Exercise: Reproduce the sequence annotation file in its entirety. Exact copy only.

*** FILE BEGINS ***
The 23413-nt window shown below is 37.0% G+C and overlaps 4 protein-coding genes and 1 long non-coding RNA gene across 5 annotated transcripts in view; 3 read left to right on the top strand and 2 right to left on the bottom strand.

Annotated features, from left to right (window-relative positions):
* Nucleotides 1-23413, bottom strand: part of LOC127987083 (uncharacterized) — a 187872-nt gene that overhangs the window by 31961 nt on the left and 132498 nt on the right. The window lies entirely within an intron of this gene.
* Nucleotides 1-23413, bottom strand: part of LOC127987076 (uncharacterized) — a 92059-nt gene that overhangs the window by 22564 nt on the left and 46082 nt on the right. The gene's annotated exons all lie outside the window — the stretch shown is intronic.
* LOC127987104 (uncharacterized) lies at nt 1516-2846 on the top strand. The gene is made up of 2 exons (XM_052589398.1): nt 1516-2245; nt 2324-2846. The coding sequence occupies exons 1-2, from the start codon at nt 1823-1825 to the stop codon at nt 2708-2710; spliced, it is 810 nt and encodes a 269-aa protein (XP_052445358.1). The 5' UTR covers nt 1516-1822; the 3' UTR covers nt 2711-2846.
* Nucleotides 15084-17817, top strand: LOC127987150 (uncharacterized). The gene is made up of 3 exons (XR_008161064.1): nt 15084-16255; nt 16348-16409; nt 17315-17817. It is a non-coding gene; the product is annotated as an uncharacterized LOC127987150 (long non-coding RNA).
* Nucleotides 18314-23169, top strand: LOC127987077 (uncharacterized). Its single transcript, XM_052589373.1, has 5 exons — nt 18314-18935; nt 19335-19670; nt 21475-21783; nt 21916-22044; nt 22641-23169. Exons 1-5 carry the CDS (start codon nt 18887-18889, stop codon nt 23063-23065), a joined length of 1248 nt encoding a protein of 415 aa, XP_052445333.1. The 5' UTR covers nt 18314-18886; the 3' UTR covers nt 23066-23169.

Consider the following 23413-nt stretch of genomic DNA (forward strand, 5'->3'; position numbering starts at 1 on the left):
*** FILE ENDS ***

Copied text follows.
The 23413-nt window shown below is 37.0% G+C and overlaps 4 protein-coding genes and 1 long non-coding RNA gene across 5 annotated transcripts in view; 3 read left to right on the top strand and 2 right to left on the bottom strand.

Annotated features, from left to right (window-relative positions):
* Nucleotides 1-23413, bottom strand: part of LOC127987083 (uncharacterized) — a 187872-nt gene that overhangs the window by 31961 nt on the left and 132498 nt on the right. The window lies entirely within an intron of this gene.
* Nucleotides 1-23413, bottom strand: part of LOC127987076 (uncharacterized) — a 92059-nt gene that overhangs the window by 22564 nt on the left and 46082 nt on the right. The gene's annotated exons all lie outside the window — the stretch shown is intronic.
* LOC127987104 (uncharacterized) lies at nt 1516-2846 on the top strand. The gene is made up of 2 exons (XM_052589398.1): nt 1516-2245; nt 2324-2846. The coding sequence occupies exons 1-2, from the start codon at nt 1823-1825 to the stop codon at nt 2708-2710; spliced, it is 810 nt and encodes a 269-aa protein (XP_052445358.1). The 5' UTR covers nt 1516-1822; the 3' UTR covers nt 2711-2846.
* Nucleotides 15084-17817, top strand: LOC127987150 (uncharacterized). The gene is made up of 3 exons (XR_008161064.1): nt 15084-16255; nt 16348-16409; nt 17315-17817. It is a non-coding gene; the product is annotated as an uncharacterized LOC127987150 (long non-coding RNA).
* Nucleotides 18314-23169, top strand: LOC127987077 (uncharacterized). Its single transcript, XM_052589373.1, has 5 exons — nt 18314-18935; nt 19335-19670; nt 21475-21783; nt 21916-22044; nt 22641-23169. Exons 1-5 carry the CDS (start codon nt 18887-18889, stop codon nt 23063-23065), a joined length of 1248 nt encoding a protein of 415 aa, XP_052445333.1. The 5' UTR covers nt 18314-18886; the 3' UTR covers nt 23066-23169.

Consider the following 23413-nt stretch of genomic DNA (forward strand, 5'->3'; position numbering starts at 1 on the left):